5 Screenwriting Tips
June 17th, 2021
Writing is hard and it can be downright painful. Getting started sometimes can be an issue, getting through the second act can be overwhelming, and just finishing the third act can feel impossible. Here are some random tips and thoughts for you to consider!
- If you are struggling to get your story going, meaning that opening few scenes, skip those and jump to the inciting incident. This event propels your central character into action. If you don't know what that scene is... you weren't ready to start writing.
- If you're sitting at page 40 or 50 and are stuck that means your second act has not been properly thought out. Make sure your central character (protagonist) has a clearly defined need or goal and that you have some kind of theme or internal struggle that he or she is conflicted by. That can help fire up the story.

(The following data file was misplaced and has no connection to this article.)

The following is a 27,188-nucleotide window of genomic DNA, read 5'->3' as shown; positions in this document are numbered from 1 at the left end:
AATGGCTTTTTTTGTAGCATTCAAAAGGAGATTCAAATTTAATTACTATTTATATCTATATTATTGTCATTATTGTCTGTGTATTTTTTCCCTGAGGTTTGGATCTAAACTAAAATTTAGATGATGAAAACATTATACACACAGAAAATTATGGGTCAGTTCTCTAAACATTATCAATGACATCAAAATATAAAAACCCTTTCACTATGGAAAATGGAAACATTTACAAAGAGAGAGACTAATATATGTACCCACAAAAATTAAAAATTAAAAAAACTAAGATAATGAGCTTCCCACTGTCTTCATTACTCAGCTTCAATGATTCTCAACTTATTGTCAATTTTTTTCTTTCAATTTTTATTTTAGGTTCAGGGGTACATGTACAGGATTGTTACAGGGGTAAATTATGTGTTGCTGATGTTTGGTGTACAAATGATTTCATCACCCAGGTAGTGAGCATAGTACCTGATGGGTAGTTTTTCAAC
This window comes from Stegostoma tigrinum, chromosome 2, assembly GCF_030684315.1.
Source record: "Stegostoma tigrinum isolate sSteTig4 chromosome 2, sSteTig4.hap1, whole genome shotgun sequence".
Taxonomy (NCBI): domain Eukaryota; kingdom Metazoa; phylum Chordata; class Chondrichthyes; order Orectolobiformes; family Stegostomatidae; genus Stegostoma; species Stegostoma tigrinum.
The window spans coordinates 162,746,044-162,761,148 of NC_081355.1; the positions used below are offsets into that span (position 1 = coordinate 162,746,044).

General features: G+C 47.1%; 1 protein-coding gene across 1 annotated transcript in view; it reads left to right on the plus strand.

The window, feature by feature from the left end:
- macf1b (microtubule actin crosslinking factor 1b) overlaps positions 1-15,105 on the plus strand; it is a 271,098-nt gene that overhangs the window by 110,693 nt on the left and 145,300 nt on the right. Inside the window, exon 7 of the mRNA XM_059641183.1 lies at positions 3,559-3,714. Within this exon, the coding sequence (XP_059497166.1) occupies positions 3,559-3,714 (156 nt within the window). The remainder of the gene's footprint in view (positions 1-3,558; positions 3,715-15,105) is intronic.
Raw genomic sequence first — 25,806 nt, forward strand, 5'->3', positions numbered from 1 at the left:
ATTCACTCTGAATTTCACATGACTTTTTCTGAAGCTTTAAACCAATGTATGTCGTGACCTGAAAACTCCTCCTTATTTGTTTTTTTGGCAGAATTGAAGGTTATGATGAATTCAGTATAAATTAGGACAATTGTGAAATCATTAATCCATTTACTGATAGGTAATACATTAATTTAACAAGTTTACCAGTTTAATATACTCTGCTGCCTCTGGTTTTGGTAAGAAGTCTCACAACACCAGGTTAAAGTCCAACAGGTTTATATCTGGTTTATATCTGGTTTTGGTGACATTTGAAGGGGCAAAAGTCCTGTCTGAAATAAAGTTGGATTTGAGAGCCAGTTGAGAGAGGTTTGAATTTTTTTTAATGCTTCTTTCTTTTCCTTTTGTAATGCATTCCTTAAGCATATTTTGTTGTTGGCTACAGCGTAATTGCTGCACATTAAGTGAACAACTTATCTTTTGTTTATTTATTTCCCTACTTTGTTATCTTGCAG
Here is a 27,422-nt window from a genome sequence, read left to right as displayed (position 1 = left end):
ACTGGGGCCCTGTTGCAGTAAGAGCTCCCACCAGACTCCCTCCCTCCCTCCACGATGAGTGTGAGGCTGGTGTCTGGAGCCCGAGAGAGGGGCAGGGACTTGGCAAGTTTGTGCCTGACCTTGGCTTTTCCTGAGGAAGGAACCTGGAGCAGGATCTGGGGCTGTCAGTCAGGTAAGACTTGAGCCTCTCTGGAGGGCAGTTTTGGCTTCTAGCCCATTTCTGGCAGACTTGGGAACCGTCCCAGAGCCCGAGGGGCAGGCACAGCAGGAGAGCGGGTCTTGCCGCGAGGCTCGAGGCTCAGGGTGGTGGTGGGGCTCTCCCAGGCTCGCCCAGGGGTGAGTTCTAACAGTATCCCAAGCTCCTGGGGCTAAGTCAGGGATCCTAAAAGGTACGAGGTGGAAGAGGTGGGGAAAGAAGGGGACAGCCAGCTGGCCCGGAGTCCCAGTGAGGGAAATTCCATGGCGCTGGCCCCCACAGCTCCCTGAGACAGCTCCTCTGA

- Third act problems usually reside in the first act. You didn't raise a question that has to be answered in the third act. The goal or need of the central character was not strong enough to sustain and support the narrative spine.
- If you're constantly not sure what your next scene is you either do not have the story plotted out well enough or your scenes are not helping to move the story forward. Remember each scene has to accomplish something and push the story forward onto the next scene.
- If you get to the resolution and have completed the central character's journey but yet feel like you're not sure what the story was truly about (theme) that's ok. Put the script away for a couple weeks don't think about it then come back and reread it.
About the Author
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(Follow on Twitter) Christopher Wehner is a published author and produced screenwriter, EL CAMINO CHRISTMAS @Netflix and AMERICAN DREAMER (later this year); visit his IMDB page for future projects. Christopher has been a leading member of the online screenwriter's community going back to the 1990s. In 2001 he published the groundbreaking book Screenwriting on the Internet: Researching, Writing and Selling Your Script on the Web,.
To contact Chris visit his website: Warm Beer Productions.